A lot of bits and bites are sweating and running behind under the brushed aluminum surfaces from processor to data center, squeezed into algorithms, merged with aspects of our personal identity and finally landing as relevant data on your tablet, in another “smart” device, or in a database at the other end of the world. On might ask, if Jonathan Iveˋs and Apple’s adaption of Dieter Rahmˋs design is an incremental transition or a break with the design principles – blurrying functions instead forming an object referring to its functions. If we would look at this design as representative of the whole issue, the question appears, if the PR machine is not creating an utopia rather then describing scenarios for the near future.
The imagery of digital transformation is suggesting a not too technology-like looking futurism, served by engineers in cloths and habits of missionaries and tackling systematically the earthly chaos with digital tidiness. Complexities, problems, or incompatibilities between vision and reality are banned behind a curtain of zeros and ones. There are so many zeros and ones in the imagery of digitalisation.
It’s plausible that those who gain from “all the complicated things” such as big data, platform oligopolies, datafication of individuals and extracting added value from personal data, would have no original interest in better and more explanatory imagery. But did this prevent people in the past from imagining alternatives? Also today these alternatives do exist and are visible for those that are willing to explore them. Remember, for instance, that networked computing is a chaotic and anarchic work in progress. Or even the term “hacking” lost its only technical meaning and is today describing an universal alternative, proactive and solution-focused attitude toward hierarchies, structures and social problems – not necessarily connected only with computers.
In this context one might be surprised why the imagery of hacking is still reduced to anonymity, illegality and coding? By replicating this criminalising iconography we are discrediting alternative path to digital transformation. A decentral and non-hierarchic, power-critical, inclusive and rights-sensitive aproach to digitalisation is represented by open source, data activism, self-organisation, grassroot transformation. And more important than ever: It’s represented by us, the producers and users in one person, the produsers. We are subjects and objects of digitalisation and as such also responsible. Look at the idea of “hacking”, look at yourself, look at the impact of technology on your life and our ecology. Do you feel represented in the clean Apple stores in your city centre? Although acknowledging that a minority of people is in favour spending their lifes in spaces like these, at least I don’t want to live in a cleaned-up-society where invisible platforms are providing me often magic solutions and my most relevant choice is between a T-shirt or a turtle neck. I want exploration, mess and co-creation. I want a diversity of opportunities and would like to perceive the social diversity around me. And I want to see that technology is pushing democracy and civil engagement forward.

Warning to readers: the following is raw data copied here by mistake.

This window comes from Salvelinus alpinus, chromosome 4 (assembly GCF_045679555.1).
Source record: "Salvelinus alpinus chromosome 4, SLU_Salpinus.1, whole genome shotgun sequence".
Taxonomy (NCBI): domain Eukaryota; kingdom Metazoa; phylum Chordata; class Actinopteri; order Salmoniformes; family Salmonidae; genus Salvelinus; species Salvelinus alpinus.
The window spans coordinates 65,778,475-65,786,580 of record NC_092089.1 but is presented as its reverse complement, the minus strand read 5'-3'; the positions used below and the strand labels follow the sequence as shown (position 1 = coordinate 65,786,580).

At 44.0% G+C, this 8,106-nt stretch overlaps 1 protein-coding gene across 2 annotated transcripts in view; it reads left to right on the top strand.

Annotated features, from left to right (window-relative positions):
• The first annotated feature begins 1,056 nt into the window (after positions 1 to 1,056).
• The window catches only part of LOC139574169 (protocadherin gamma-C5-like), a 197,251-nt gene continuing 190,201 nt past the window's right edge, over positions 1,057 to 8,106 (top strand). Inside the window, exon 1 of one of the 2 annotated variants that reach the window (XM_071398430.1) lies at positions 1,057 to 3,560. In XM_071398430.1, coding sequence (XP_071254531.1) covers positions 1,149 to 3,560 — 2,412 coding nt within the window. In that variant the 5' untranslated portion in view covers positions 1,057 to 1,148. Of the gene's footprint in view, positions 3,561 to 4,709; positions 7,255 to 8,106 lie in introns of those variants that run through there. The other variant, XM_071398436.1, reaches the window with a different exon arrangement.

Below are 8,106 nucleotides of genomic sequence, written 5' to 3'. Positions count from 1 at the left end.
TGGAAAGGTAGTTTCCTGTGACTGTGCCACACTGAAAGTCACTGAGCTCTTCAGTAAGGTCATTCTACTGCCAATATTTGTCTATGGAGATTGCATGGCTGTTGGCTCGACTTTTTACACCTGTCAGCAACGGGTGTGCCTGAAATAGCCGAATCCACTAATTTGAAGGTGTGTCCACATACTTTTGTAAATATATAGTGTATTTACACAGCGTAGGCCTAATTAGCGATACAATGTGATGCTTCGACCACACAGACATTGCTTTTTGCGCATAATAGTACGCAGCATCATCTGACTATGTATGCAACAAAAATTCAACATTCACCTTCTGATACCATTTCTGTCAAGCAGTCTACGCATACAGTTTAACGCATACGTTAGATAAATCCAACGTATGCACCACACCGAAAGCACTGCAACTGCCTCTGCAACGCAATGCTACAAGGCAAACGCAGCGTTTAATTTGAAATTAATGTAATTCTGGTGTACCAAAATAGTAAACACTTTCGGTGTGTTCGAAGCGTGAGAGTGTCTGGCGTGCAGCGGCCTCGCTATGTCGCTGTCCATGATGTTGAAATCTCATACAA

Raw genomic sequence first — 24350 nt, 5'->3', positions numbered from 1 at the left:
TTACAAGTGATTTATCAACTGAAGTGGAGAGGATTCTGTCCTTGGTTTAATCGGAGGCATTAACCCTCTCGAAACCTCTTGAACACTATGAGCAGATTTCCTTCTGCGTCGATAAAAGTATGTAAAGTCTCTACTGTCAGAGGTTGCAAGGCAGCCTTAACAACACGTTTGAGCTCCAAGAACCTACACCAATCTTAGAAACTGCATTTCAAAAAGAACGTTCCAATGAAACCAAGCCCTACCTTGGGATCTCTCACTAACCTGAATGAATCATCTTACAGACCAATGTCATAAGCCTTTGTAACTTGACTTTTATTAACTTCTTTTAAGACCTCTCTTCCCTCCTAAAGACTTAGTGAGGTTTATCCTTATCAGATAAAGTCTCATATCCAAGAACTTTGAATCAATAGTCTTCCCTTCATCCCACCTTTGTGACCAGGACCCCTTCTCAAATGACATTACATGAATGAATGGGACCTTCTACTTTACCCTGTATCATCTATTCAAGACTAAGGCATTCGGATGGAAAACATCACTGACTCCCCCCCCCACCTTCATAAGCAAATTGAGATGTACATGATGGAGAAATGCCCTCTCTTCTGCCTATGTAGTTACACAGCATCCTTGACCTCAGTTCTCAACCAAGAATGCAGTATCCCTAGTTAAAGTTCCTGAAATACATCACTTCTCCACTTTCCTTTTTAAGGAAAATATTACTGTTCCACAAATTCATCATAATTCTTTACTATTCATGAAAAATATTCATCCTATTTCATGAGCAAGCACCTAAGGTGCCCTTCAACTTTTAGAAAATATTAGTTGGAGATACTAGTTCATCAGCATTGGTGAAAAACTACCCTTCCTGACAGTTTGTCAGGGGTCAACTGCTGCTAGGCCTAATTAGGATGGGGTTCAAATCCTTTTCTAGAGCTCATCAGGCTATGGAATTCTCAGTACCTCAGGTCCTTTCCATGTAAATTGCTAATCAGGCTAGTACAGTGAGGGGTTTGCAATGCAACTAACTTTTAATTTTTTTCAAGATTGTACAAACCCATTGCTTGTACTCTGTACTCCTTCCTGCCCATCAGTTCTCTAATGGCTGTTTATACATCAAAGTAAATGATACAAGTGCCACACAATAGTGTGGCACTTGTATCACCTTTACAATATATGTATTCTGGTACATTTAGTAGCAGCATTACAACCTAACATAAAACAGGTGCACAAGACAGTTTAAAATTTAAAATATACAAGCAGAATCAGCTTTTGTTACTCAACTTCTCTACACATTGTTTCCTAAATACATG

A broader engagement of civil society in this field would support the co-creation of a democratic vision of the digital transformation, where data, platforms, networks and automatisation are human-centered, fair, sustainable and serving democratic change. This involvement across sector boundaries is also a condition for public awareness and the presence of democracy aspects in discussions and decison-making about digitalisation.